Education & Certification
Undergraduate Degree: Northwestern University - Bachelors, English and Legal Studies
Watching movies, reading, and playing/watching sports
Q & A
What is your teaching philosophy?
I believe a student first needs to learn abstract concepts, apply those concepts to real questions, and then solidify the concepts through practice.
What might you do in a typical first session with a student?
A first session would involve tackling some of the abstract concepts that are essential to succeeding on the LSAT, and then applying these concepts to areas where the student struggles.
How can you help a student become an independent learner?
I teach the concepts and tactics so a student can apply them outside of the tutoring session.
How would you help a student stay motivated?
I email my students asking for progress reports, and tell them to email me with any questions or concerns.
If a student has difficulty learning a skill or concept, what would you do?
I would find different examples and ways to explain the concept, and then go over practice problems to help show how the concept is applied, and what it looks like on an actual question.
How do you help students who are struggling with reading comprehension?
I tell them to slow down first and foremost. It is better to understand the passage than to get through it quickly and then have to look back at it multiple times. I tell students to focus on the author's attitude towards the subject, the main point of the passage, and any distinctions that are made.
What strategies have you found to be most successful when you start to work with a student?
Teaching abstract concepts, showing how they are applied in an actual question, and then guiding the student through a similar question, letting them make their own inferences and mistakes.
How would you help a student get excited/engaged with a subject that they are struggling in?
I would change the way I explain the question. Every student is different, and some really need visual stimuli, while others are more auditory. Furthermore, some students need a lot of instruction, while others learn best by trying on their own and learning from their own mistakes.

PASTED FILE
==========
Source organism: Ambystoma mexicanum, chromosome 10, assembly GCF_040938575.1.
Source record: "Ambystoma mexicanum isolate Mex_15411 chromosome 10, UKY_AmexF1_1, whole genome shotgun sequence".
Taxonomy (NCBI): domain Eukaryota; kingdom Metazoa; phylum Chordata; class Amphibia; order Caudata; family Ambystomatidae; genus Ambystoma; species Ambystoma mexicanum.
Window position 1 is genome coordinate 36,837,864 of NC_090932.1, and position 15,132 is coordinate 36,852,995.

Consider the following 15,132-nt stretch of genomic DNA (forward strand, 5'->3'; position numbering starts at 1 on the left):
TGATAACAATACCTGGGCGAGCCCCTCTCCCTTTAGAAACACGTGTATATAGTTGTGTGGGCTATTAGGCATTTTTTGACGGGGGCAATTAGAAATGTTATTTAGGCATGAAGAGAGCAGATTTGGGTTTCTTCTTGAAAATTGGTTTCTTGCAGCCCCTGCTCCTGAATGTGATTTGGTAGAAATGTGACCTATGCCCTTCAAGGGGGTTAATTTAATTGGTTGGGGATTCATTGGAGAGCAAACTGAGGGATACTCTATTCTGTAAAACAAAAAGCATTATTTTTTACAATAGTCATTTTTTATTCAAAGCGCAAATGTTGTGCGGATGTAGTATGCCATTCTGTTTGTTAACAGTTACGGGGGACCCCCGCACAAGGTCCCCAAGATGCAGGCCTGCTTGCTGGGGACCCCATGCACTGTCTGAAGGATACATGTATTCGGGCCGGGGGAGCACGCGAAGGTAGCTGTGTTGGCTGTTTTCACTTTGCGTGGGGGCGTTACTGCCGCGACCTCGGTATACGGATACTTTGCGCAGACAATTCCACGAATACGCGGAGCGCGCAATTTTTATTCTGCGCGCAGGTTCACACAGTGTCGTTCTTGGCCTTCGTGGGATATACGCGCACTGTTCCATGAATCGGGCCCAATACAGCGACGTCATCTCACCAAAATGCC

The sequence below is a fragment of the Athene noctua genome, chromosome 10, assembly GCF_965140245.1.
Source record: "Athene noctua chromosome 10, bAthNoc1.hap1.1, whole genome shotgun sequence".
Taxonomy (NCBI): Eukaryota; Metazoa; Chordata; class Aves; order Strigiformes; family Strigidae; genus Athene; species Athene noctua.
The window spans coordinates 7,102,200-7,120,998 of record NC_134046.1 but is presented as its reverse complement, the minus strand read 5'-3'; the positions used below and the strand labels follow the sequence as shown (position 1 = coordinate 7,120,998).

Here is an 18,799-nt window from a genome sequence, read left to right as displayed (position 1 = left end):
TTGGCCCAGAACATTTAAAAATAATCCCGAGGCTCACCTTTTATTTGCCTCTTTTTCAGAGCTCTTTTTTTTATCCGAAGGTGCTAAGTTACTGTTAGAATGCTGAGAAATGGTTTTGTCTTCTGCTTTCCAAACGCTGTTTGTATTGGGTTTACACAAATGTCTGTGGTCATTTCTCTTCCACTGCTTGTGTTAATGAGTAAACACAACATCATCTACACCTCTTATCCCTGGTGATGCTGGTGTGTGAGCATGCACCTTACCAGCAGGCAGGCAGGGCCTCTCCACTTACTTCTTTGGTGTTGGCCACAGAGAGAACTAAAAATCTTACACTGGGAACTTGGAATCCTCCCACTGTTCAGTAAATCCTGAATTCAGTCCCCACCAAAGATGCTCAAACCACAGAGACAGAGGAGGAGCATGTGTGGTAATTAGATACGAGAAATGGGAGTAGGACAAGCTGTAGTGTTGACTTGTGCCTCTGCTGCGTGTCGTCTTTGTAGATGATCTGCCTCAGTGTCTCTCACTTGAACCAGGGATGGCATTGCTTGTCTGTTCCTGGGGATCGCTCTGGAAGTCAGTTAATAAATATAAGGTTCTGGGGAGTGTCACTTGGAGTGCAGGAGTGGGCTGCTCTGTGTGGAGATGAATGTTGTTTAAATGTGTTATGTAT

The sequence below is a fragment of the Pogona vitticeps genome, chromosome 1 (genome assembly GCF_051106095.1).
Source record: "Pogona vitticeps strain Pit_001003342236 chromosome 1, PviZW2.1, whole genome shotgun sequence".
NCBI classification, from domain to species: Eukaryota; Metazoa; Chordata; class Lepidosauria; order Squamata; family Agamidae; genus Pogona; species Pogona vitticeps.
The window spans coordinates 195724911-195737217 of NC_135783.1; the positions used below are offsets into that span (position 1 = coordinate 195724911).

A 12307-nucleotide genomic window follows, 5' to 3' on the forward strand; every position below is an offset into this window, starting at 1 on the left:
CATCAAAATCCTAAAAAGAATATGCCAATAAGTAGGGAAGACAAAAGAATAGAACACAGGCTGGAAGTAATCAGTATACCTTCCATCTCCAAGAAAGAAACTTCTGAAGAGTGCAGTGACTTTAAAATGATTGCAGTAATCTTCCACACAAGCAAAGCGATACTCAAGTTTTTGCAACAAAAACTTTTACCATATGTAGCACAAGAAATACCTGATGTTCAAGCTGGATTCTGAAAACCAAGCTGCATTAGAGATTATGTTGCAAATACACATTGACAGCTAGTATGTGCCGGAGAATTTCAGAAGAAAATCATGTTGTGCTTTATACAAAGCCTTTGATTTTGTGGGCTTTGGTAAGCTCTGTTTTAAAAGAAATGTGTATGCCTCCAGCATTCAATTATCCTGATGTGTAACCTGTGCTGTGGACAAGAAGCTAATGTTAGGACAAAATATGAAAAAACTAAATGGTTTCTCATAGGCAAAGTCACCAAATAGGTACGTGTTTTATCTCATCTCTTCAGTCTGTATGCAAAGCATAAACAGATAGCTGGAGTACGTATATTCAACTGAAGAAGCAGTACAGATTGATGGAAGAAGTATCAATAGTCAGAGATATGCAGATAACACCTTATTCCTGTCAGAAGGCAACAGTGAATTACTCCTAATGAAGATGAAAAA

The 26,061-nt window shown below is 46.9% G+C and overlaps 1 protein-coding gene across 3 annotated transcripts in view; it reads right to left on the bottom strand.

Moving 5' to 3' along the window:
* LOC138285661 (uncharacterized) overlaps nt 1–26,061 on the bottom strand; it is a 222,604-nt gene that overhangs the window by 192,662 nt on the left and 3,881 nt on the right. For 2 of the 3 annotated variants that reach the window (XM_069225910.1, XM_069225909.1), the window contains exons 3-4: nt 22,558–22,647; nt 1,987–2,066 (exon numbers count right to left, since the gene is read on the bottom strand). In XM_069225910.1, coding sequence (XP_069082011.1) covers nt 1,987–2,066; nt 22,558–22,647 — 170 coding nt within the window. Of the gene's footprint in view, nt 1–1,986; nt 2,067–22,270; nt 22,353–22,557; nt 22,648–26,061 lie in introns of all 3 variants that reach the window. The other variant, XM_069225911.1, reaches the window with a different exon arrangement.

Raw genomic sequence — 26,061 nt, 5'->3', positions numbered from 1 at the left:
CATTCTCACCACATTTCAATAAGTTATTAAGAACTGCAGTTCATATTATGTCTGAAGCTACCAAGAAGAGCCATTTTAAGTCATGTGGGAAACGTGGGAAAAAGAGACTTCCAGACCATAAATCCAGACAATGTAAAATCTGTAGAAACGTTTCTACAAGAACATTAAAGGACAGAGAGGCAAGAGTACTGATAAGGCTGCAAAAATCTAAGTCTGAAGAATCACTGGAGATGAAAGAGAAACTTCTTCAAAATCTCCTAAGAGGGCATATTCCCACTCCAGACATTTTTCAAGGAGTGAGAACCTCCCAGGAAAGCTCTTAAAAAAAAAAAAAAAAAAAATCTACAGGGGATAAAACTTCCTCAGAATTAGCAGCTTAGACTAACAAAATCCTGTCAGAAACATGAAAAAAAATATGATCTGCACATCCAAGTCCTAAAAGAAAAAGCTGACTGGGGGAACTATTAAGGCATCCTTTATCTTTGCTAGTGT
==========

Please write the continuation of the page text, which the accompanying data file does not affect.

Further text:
What techniques would you use to be sure that a student understands the material?
First, I always check to make sure the student grasps the concept before moving onto the next concept. Beyond that, however, I think the most effective way to ensure that a student understands the concept is to explain it a different way if the first way is unsatisfactory, and to give concrete examples.
How do you build a student's confidence in a subject?
We attack one question type at a time until the student has a good grasp of it. Once a student feels comfortable with that question, their confidence goes up, as they realize with enough practice they can get any type of question.
How do you evaluate a student's needs?
A lot of the time I evaluate a student's needs by asking them what they've been struggling with and what they want to go over. I also am able to see where a student's strengths and weaknesses lie based on their performance on practice tests.
How do you adapt your tutoring to the student's needs?
Each student is unique and requires a different approach. One of the first things I do as a tutor is to learn how the student likes to study, and how to best communicate new information. I adapt to the needs of each individual student by learning about the student.
What types of materials do you typically use during a tutoring session?
I use a mixture of slides that I have made before the lesson, practice problems from the tutoring company, and examples from other sources that I have made accessible to the student.